What It's Like to Wait Tables at Manchester's Most Popular Photo Op

I just wanted some poutine. But when I showed up at Manchester's Chez Vachon, I had company. As a waitress explained to a curious diner, "It's Carly Fiorini!"

For the second day in a row, Fiorina, the former Hewlett-Packard CEO, crashed a diner:

She isn't the first candidate to stop by Chez Vachon looking for a few votes and some good photos. So many candidates have stopped by the iconic French-Canadian establishment that it's made life complicated for the people who work there. Donald Trump was there on Sunday. Bill and Hillary Clinton stopped in for breakfast on Monday.

Trump's visit was a "zoo," Jenna Desmarais, the manager, told me.

"They were nice and everything—they just had a really big entourage, really big," she said. "We didn't have any notice and so all of a sudden there’s people coming in the back door of the kitchen, there were people over here, state police shut down the road, they were trying to pat down our customers. It was really uncomfortable—like I had to tell them they couldn't do that, that's not okay."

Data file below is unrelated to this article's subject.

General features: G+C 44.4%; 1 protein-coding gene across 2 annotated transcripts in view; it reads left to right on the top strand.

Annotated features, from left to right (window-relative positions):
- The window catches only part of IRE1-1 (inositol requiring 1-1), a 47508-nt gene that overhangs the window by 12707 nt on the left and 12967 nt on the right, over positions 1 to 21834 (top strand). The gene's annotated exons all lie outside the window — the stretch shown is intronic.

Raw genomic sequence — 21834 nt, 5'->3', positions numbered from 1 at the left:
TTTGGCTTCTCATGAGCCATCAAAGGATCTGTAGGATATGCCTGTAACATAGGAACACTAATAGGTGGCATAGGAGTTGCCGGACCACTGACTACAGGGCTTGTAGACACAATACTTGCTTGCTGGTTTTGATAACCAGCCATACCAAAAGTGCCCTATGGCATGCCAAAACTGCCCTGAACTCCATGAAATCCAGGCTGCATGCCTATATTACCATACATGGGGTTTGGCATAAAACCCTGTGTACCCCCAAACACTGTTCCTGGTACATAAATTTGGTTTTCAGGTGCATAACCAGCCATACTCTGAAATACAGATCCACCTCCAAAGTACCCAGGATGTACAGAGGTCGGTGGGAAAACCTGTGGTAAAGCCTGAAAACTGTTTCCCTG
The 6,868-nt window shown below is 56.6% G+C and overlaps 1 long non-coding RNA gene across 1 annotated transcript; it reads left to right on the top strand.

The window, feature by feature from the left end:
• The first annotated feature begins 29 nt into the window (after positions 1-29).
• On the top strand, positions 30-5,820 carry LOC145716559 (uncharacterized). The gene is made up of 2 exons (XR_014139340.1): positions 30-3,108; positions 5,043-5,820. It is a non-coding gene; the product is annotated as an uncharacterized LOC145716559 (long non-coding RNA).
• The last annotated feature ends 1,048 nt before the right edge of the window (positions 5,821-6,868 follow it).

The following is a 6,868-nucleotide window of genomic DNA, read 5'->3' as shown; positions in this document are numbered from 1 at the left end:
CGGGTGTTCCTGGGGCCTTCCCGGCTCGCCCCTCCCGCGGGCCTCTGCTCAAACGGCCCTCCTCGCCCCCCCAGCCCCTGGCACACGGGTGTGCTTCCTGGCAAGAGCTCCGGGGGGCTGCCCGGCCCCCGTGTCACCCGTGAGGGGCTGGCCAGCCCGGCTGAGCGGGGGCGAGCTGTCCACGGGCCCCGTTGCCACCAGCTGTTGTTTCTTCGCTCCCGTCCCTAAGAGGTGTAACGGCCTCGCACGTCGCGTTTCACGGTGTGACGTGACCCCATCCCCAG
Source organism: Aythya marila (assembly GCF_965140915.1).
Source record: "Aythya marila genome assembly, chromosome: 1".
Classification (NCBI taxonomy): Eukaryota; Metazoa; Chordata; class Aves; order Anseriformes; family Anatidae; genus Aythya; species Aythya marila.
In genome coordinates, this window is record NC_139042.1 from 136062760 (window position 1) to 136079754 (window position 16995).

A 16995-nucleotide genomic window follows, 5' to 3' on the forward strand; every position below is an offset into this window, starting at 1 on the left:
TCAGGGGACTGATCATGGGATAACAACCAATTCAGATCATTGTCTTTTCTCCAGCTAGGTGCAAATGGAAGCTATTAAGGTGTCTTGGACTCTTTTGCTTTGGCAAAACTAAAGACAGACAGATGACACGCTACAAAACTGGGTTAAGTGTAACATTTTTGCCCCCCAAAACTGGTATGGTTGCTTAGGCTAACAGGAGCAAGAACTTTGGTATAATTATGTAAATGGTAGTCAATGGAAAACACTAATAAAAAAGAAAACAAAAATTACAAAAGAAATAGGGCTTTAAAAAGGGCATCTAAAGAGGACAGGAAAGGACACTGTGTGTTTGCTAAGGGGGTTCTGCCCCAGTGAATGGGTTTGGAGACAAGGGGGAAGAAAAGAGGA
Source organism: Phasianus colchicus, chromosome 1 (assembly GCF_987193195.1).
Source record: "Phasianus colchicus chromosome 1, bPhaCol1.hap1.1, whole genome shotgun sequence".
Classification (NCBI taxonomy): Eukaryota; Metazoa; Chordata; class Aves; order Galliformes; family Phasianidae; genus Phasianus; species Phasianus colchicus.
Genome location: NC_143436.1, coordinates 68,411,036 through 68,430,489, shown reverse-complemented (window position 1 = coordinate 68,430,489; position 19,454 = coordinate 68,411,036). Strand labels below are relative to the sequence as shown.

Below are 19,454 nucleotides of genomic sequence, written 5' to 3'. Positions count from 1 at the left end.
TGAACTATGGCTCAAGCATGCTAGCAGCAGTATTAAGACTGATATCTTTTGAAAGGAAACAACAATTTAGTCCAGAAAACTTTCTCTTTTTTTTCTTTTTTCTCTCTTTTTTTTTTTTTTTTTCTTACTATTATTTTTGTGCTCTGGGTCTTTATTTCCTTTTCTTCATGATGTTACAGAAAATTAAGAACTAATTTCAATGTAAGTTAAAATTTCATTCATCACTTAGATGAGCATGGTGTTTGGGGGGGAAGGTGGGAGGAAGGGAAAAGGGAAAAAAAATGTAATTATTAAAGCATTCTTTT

It made it nearly impossible for everyone else to have breakfast. "I eventually had to find somebody and say, 'Listen I understand you guys are doing your job, but I gotta do mine,' and we couldn't even move. Couldn't even move! So they did. He's like, 'Let them get their pictures and kick everybody out.'"

The Clintons' visit was a lower-key affair, and in Desmarais' view, they were friendlier (although Trump did tip 50 percent). "They were very relaxed because they've been here before," Desmarais sadi. "She’s like, 'I'm definitely eating.'" (They both had veggie omelets; Hillary got a side of sausage. In case you were wondering.) "They seemed more interested in actual people than in just shaking hands."

So far, the only major candidate who hasn't stopped by Chez Vachon this election cycle is her favorite. "I'm actually a fan of Bernie," she said. But she's never met him. "He's the only one who hasn't been there!"